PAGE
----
Every summer I receive calls about damage to trees and shrubs. The caller usually believes that an insect is the culprit of the damage. I ask some questions after hearing the concerns of the caller.
If the answers are:
I inform the caller that the likely culprit is the yellow-bellied sapsucker. This bird is commonly found in both rural and urban areas of southwest Alabama. The sapsucker is a woodpecker but differs from other woodpeckers by its feeding action. The sapsucker will drill a series of holes into a tree. The sapsucker will feed upon some of the sap but mainly uses the sap to attract insects which it feeds on.
Usually the damage is of little to no permanent damage to the plant. If the plant is young or stressed, the damage can lead to a decline in the plant. The holes do increase the ability of certain decay pathogens to enter the tree and can affect the shape of the areas damaged.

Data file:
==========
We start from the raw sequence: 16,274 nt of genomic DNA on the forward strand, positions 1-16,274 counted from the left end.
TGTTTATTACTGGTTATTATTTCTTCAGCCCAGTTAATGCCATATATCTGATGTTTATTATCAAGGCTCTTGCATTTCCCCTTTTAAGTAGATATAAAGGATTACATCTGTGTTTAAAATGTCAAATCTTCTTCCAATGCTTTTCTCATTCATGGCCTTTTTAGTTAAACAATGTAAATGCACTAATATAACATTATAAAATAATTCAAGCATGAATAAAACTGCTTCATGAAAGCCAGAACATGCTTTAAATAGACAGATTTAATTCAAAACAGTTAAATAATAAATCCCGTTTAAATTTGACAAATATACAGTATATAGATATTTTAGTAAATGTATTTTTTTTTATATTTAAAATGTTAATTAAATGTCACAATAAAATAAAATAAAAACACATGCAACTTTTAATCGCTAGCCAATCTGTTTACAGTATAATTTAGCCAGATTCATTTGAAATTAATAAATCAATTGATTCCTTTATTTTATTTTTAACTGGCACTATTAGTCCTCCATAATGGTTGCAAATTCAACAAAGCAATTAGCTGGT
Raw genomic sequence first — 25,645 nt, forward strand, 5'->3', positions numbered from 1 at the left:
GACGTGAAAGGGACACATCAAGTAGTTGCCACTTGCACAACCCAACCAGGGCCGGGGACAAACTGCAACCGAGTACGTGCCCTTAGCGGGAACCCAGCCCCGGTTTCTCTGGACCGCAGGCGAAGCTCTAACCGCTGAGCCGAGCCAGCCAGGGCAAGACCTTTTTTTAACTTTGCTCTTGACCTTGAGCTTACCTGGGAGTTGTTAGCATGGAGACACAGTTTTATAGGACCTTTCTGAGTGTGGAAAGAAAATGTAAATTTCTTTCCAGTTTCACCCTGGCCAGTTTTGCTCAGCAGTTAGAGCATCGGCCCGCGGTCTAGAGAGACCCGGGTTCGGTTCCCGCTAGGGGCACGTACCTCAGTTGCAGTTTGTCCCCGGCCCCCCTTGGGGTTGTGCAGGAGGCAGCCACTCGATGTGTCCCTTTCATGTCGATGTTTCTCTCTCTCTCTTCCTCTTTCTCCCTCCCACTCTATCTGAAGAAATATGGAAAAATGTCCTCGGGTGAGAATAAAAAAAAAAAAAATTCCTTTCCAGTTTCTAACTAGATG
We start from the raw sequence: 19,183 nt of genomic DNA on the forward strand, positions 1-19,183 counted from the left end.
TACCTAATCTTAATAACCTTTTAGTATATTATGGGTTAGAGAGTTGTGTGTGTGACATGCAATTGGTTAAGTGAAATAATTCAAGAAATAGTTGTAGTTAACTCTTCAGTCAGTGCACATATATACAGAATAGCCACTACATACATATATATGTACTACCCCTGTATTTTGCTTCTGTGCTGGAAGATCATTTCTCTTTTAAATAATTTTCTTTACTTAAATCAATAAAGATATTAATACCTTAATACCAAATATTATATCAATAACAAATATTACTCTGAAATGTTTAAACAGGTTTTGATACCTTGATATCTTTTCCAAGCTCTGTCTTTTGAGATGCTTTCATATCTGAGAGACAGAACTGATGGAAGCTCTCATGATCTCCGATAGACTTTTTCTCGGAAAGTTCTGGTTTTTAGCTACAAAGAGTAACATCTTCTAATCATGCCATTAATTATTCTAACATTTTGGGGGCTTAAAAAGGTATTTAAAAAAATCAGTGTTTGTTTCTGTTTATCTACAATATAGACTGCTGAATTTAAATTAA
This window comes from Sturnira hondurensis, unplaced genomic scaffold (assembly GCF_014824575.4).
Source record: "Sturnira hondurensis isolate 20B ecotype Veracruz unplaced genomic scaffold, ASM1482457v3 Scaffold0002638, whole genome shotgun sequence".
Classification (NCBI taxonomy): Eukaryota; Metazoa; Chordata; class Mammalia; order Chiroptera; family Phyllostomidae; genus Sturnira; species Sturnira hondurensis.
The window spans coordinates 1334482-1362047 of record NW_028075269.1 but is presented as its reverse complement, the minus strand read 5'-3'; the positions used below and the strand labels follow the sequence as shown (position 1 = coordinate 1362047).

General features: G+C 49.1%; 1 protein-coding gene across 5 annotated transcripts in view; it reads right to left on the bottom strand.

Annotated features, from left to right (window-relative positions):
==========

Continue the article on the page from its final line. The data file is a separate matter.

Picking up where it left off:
Some trees in the yard can be damaged more than others. The best way to reduce the damage is to try to scare the bird away by using a rubber snake, plastic owl, or a pie tin. The items will need to be moved around in the plant each week to keep the bird from becoming accustomed to them. I do not know of any sprays that can be used to deter the birds.
Every summer I receive calls about damage to trees and shrubs. The caller usually believes that an insect is the culprit of the damage. I ask some questions after hearing the concerns of the caller. What parts of the plant are damaged? What does the damage look like? Is the damage linear or in rows? […]